The Lupus Center at Brigham and Women’s Hospital is dedicated to treating patients with lupus and is committed to participating in innovative research.
Lupus is an autoimmune disease that affects over 5 million people worldwide. While it is predominantly seen in women, anyone can get lupus. Lupus is also more common in African American, Hispanic, Asian, Native American, and Hawaiian women than in Caucasian women. There are multiple forms of lupus a person can develop, however in an estimated 70% of cases it is Systemic Lupus Erythematosus, or SLE.
As seen with other autoimmune diseases, in lupus the body’s immune system mistakenly attacks healthy tissues. The extent of the disease and type of symptoms vary per person. While one individual can have mild effects such as a rash and fever, other may experience major damage to organs such as the kidney or the heart. Common side effects include: swollen joints, muscle pain, fever, loss of hair, skin rash, headaches, and fatigue.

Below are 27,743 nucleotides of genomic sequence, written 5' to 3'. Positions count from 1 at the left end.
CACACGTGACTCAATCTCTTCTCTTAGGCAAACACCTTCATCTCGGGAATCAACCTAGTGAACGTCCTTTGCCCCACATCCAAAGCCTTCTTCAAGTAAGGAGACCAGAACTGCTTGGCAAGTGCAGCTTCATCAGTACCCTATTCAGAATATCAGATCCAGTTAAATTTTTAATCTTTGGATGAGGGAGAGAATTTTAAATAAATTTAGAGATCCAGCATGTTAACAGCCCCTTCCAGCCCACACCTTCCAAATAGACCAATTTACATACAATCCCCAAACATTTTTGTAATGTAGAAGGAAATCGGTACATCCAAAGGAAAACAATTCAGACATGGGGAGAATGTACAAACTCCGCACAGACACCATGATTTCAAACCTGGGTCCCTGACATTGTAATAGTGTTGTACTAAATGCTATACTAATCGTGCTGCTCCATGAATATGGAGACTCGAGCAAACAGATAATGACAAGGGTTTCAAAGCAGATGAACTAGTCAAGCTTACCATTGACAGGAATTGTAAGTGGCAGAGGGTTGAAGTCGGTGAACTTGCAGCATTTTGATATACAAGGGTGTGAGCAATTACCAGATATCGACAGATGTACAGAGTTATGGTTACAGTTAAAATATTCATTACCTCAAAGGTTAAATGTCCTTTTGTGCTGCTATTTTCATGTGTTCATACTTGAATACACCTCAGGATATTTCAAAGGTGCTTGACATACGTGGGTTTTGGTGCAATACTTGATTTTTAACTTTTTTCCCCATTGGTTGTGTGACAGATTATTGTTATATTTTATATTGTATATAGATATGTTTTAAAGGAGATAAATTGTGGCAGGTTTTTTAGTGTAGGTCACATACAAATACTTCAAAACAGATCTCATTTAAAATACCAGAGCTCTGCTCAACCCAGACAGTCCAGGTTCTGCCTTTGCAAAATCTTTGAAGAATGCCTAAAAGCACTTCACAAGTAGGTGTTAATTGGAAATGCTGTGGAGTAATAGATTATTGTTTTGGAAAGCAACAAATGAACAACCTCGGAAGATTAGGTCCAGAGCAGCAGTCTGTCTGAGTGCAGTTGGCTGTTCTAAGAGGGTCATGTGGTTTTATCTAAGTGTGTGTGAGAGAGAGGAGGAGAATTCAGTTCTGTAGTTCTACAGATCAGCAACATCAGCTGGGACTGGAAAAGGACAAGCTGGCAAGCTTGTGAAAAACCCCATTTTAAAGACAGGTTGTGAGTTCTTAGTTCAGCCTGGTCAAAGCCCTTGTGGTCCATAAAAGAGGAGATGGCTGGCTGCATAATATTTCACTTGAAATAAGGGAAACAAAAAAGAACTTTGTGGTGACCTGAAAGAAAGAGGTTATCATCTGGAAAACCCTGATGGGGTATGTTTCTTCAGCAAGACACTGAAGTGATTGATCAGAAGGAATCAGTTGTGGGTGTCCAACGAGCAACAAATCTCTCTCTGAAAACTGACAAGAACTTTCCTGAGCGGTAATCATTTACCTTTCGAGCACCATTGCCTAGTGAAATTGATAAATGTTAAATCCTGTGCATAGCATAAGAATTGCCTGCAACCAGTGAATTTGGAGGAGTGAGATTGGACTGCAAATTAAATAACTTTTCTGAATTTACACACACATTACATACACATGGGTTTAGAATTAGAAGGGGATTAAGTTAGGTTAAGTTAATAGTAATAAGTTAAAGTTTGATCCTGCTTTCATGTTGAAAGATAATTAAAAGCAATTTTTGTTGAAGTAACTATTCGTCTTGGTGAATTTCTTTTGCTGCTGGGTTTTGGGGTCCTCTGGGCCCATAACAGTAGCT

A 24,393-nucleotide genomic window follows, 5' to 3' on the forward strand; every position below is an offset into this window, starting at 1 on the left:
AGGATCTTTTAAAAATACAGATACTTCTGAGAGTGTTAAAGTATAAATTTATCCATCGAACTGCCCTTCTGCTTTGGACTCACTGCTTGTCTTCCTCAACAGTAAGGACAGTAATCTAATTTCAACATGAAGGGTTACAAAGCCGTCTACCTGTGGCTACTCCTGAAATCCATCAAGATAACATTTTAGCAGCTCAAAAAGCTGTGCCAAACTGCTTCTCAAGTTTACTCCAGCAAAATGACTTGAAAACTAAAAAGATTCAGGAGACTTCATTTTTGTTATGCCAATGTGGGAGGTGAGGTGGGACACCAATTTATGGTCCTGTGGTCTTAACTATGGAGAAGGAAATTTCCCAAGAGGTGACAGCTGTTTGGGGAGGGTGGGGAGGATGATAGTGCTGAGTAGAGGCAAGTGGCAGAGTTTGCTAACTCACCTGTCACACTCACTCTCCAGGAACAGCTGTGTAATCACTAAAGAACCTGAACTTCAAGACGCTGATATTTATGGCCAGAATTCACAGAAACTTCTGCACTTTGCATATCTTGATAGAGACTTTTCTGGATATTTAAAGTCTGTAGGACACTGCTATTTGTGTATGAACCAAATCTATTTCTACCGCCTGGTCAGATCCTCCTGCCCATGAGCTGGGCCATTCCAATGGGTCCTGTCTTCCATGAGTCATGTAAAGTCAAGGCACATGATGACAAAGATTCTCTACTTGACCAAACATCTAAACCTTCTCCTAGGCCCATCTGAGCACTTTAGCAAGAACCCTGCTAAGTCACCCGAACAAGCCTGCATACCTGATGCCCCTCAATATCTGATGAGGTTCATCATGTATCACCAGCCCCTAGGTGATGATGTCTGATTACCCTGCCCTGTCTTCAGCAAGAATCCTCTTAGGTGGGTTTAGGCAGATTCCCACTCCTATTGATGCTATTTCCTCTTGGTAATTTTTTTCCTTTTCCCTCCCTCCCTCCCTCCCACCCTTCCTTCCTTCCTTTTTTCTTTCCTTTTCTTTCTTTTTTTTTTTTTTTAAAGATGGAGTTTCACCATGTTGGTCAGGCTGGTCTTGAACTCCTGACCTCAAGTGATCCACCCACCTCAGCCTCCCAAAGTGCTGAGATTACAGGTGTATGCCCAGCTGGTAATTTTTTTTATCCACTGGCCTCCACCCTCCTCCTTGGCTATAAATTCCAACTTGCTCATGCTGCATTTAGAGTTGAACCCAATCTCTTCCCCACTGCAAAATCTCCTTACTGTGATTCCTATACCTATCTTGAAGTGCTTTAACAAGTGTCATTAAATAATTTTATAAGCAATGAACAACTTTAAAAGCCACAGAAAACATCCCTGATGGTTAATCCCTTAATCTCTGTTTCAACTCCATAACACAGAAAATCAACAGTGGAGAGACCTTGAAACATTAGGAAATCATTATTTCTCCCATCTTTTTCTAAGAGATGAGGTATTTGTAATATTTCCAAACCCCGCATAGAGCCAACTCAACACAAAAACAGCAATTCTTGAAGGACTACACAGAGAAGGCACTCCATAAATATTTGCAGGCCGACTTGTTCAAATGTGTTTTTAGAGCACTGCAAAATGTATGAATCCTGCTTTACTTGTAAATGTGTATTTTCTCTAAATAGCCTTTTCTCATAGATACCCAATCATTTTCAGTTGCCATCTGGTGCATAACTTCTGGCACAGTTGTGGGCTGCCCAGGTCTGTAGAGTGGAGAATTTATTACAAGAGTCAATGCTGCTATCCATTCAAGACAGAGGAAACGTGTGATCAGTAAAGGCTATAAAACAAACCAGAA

There is still much uncertainty about lupus, making research a necessity. The exact causes have not been identified and a cure has not yet been found. There is however, a wide range of medicines and treatments used to manage the symptoms of the disease and limit the amount of flares a person with lupus has.
What is lupus? What are its symptoms? Who does it affect? Karen Costenbader, MD, MPH, Rheumatologist and Director of the Lupus Program at Brigham and Women's Hospital and Professor at Harvard Medical School, explains what causes lupus flare-ups and how it is treated.